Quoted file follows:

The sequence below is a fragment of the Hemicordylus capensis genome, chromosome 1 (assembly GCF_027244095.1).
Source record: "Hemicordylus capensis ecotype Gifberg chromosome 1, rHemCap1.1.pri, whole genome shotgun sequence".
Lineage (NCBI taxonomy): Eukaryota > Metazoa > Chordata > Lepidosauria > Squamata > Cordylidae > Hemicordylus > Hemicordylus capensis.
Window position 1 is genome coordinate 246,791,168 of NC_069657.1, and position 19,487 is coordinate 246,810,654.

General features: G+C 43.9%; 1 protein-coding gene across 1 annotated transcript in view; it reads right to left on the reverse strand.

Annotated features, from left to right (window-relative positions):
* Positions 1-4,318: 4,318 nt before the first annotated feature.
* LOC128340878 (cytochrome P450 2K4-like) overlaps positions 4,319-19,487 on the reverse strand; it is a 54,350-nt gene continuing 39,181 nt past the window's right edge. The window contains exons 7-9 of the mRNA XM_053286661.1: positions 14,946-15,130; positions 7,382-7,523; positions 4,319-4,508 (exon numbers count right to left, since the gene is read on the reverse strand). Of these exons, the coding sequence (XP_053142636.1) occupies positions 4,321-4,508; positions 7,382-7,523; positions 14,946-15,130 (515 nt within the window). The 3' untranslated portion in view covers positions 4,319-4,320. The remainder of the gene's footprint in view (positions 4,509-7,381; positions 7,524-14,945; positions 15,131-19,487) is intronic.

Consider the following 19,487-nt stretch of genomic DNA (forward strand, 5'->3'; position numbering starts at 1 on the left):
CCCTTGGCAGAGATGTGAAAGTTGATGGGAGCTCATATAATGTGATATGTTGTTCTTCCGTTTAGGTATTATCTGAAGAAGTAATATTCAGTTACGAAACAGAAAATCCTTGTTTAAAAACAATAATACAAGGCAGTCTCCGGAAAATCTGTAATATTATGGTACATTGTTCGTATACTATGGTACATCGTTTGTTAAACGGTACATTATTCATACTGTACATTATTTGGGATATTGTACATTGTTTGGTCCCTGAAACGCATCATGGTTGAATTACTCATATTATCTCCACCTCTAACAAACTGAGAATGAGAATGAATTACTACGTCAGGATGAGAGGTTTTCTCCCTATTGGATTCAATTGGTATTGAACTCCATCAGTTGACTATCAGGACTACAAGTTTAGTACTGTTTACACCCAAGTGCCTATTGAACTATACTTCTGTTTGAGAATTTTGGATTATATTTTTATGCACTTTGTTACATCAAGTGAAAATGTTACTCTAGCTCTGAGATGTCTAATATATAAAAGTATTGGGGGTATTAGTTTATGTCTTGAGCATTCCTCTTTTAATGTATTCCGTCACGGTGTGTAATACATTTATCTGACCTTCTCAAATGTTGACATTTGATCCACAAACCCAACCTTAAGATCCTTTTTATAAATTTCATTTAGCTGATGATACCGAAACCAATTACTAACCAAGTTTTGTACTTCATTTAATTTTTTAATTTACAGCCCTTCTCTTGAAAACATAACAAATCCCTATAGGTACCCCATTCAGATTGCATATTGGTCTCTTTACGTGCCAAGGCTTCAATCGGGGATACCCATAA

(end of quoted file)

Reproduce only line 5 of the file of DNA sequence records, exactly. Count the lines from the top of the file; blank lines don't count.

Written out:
General features: G+C 43.9%; 1 protein-coding gene across 1 annotated transcript in view; it reads right to left on the reverse strand.